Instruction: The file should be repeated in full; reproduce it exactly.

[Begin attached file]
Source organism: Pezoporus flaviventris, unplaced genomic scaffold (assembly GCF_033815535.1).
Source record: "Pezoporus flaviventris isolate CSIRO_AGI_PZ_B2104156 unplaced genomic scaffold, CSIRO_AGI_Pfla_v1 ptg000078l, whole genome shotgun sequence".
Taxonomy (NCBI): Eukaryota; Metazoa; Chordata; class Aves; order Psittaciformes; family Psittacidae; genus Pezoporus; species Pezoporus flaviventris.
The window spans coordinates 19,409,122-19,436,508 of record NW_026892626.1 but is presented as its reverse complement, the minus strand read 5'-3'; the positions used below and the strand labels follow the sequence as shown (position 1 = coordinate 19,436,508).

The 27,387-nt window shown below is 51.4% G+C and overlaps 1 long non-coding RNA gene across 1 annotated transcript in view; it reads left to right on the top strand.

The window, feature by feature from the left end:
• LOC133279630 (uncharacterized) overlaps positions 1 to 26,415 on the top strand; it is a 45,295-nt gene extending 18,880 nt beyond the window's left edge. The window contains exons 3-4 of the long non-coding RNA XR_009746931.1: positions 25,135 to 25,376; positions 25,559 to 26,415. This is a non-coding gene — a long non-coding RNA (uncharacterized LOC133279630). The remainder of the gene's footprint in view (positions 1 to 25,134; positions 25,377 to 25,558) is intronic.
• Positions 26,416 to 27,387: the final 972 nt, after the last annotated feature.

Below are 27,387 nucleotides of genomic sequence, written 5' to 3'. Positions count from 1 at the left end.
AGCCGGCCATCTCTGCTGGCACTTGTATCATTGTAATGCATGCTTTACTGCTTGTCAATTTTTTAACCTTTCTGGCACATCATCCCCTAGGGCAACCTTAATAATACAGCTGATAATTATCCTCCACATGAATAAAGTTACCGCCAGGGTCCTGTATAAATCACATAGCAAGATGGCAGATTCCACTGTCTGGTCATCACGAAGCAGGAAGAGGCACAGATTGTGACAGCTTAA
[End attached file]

Source organism: Pezoporus flaviventris, unplaced genomic scaffold (assembly GCF_033815535.1).
Source record: "Pezoporus flaviventris isolate CSIRO_AGI_PZ_B2104156 unplaced genomic scaffold, CSIRO_AGI_Pfla_v1 ptg000078l, whole genome shotgun sequence".
Taxonomy (NCBI): Eukaryota; Metazoa; Chordata; class Aves; order Psittaciformes; family Psittacidae; genus Pezoporus; species Pezoporus flaviventris.
The window spans coordinates 19,409,122-19,436,508 of record NW_026892626.1 but is presented as its reverse complement, the minus strand read 5'-3'; the positions used below and the strand labels follow the sequence as shown (position 1 = coordinate 19,436,508).

The 27,387-nt window shown below is 51.4% G+C and overlaps 1 long non-coding RNA gene across 1 annotated transcript in view; it reads left to right on the top strand.

The window, feature by feature from the left end:
• LOC133279630 (uncharacterized) overlaps positions 1 to 26,415 on the top strand; it is a 45,295-nt gene extending 18,880 nt beyond the window's left edge. The window contains exons 3-4 of the long non-coding RNA XR_009746931.1: positions 25,135 to 25,376; positions 25,559 to 26,415. This is a non-coding gene — a long non-coding RNA (uncharacterized LOC133279630). The remainder of the gene's footprint in view (positions 1 to 25,134; positions 25,377 to 25,558) is intronic.
• Positions 26,416 to 27,387: the final 972 nt, after the last annotated feature.

Below are 27,387 nucleotides of genomic sequence, written 5' to 3'. Positions count from 1 at the left end.
AGCCGGCCATCTCTGCTGGCACTTGTATCATTGTAATGCATGCTTTACTGCTTGTCAATTTTTTAACCTTTCTGGCACATCATCCCCTAGGGCAACCTTAATAATACAGCTGATAATTATCCTCCACATGAATAAAGTTACCGCCAGGGTCCTGTATAAATCACATAGCAAGATGGCAGATTCCACTGTCTGGTCATCACGAAGCAGGAAGAGGCACAGATTGTGACAGCTTAA